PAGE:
Vinyl finally making comeback

Record Swap owner Bob Diener looks through records in the shop Wednesday afternoon Erica Magda

Record Swap owner Bob Diener looks through records in the shop Wednesday afternoon Erica Magda

By Kevin Marshall

It was nearly 20 years ago when the music industry’s feet were swept away by the invention of the compact disc. Not even two decades later, the use of the CD is considered a faux pas in the modern age of technology.

It’s a no-brainer that people have switched to MP3 players as the preferred way of listening to their music. Listeners can use them anywhere: in school, the car, the gym or the office.

But try as they might, MP3 players can’t ever fully replace vinyl.

Spun on a turntable, the vinyl record has trickled back into the spotlight after what some people had called the demise of “Long Play,” or LP, records in the 1990s.

Some wonder why, after all the technological advances, vinyl is still around. But to vinyl users, it is no surprise.

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    “I think LP’s sound better,” said Bob Diener, owner of Record Swap, 114 E. University Ave., Champaign. “I strongly believed that records would make a comeback and become more popular.”

    Diener knows the world won’t return to where it was before the CD, but he has seen an increase in sales of vinyl in the past two years.

    “That’s why we never really cleared out our vinyl and why I had a lot of it in storage that I’m bringing out now,” he said.

    Diener said that in the midst of increases in vinyl sales all over the country, more and more record labels are stocking stores with the original product. Manufacturers shipments of LPs increased by more than 36 percent from 2006-07, to more than 1.3 million, according to the Recording Industry Association of America . CD shipments dropped more than 17 percent to 511 million.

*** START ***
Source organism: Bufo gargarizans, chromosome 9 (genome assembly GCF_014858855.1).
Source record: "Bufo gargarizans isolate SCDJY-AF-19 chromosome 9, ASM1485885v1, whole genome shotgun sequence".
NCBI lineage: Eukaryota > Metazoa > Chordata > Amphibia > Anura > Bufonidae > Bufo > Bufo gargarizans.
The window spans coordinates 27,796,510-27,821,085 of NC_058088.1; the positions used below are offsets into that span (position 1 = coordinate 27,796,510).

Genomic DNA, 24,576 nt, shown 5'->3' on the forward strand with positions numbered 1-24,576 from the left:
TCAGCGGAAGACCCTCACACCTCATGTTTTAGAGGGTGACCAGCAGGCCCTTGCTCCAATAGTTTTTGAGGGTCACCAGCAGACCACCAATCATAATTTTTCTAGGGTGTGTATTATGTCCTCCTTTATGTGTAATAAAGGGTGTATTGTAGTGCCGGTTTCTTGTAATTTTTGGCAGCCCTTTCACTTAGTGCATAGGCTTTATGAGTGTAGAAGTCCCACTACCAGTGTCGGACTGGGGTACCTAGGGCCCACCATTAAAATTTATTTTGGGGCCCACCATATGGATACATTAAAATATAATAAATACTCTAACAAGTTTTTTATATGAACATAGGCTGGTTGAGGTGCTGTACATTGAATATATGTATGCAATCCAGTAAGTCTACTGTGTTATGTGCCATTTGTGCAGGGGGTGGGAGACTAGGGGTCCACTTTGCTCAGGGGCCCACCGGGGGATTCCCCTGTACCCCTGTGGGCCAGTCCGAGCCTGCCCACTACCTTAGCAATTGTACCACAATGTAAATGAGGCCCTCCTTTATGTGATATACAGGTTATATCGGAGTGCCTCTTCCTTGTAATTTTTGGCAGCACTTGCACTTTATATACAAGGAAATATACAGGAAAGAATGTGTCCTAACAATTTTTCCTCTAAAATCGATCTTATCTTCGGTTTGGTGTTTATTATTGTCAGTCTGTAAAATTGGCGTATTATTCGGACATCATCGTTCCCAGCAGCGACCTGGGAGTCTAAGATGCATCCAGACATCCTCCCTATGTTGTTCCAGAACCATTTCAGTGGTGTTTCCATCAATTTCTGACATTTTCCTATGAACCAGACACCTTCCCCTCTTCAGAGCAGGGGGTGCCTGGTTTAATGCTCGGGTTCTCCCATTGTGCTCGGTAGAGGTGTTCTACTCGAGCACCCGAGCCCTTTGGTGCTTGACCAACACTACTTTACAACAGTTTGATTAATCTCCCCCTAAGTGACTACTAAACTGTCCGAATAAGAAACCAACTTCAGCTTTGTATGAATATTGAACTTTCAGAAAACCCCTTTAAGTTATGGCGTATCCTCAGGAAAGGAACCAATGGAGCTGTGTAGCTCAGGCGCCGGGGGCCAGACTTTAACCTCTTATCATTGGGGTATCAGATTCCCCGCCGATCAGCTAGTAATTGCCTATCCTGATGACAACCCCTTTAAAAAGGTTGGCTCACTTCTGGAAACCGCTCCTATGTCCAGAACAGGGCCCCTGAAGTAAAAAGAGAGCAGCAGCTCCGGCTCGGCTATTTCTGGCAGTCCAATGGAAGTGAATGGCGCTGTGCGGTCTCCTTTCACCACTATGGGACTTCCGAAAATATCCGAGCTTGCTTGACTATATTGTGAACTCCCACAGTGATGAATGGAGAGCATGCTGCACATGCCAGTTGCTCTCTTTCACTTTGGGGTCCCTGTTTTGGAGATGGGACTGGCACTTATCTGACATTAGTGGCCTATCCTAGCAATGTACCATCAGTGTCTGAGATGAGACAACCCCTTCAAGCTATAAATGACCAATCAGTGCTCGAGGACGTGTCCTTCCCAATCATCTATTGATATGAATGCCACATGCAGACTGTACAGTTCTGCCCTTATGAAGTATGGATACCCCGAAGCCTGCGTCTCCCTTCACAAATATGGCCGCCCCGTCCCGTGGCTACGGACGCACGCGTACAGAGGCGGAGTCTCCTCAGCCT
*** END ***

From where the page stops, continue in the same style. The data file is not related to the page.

And although LP production and sales still aren’t anywhere close to that of CDs, Diener has no doubt that LP’s are here to stay.

    “In another 10 to 20 years, there will still be lots of vinyl for people to buy,” he said. “But CD’s are slowly going to start to disappear. We’ve seen it already. They aren’t selling like they used to.”

    There have always been vinyl fanatics, but the younger generation is now becoming interested in turntables and records, even with access to their MP3s and iPods.

    “(Turntables) are now coming back in more of a retro way,” said Alex Rosen, freshman in LAS. “I’ve had mine for a year, now.”

    His reason for preferring vinyl was simple.

    “They’re cooler than CDs and get better sound quality than CDs and MP3s,” he said. “It’s how music was meant to be played.”

    Although Diener is happy for the so-called “resurgence,” he feels people are missing out on the culture of music and what it used to be.

    “Back when we were listening to records, it was more of a group thing where you’d have friends over with big speakers,” he said. “Now, it’s more of an individual thing with iPods, earphones and stuff like that.”

    But he has seen some students become more engrossed in the world of music in the last few years.

    “About a year or two ago, I saw students getting into vinyl and buying albums like Hendrix, The Beatles, Zeppelin, Floyd,” he said. “But I’m encouraged to see some students going further into the racks and discovering some of the other great bands.”

    For many, vintage has become the new thing, thanks in a large part to the Urban Outfitters franchise and its “old-school” persona with all of its vintage apparel and accessories.

    “Two years ago, I didn’t see anyone have a record player,” said Rosen. “Now, I see it more in stores. For instance, Urban Outfitters is selling record players and vinyl frames to put your albums in.”

    But what Diener needs people to see is that vinyl isn’t just a retro thing.

    “There is a lot of new music on vinyl which people are buying up,” he said. “It’s not just a vintage thing. The major labels are beginning to bring out new vinyl also.”

    As people engage themselves in a new vinyl market for collectibles, Diener can’t help but reflect on the days before the Internet and the struggle to find that rare record.

    “One of the things we enjoyed doing a lot was the hunt for vinyl,” said Diener. “For a lot of record collectors, part of the fun was to search out a rare jam amongst a lot of other albums. That’s missing a lot.”

    Vinyl records are on their way back, and in the center is a man immersed in his 40,000 or so records, waiting to welcome someone into the world of music.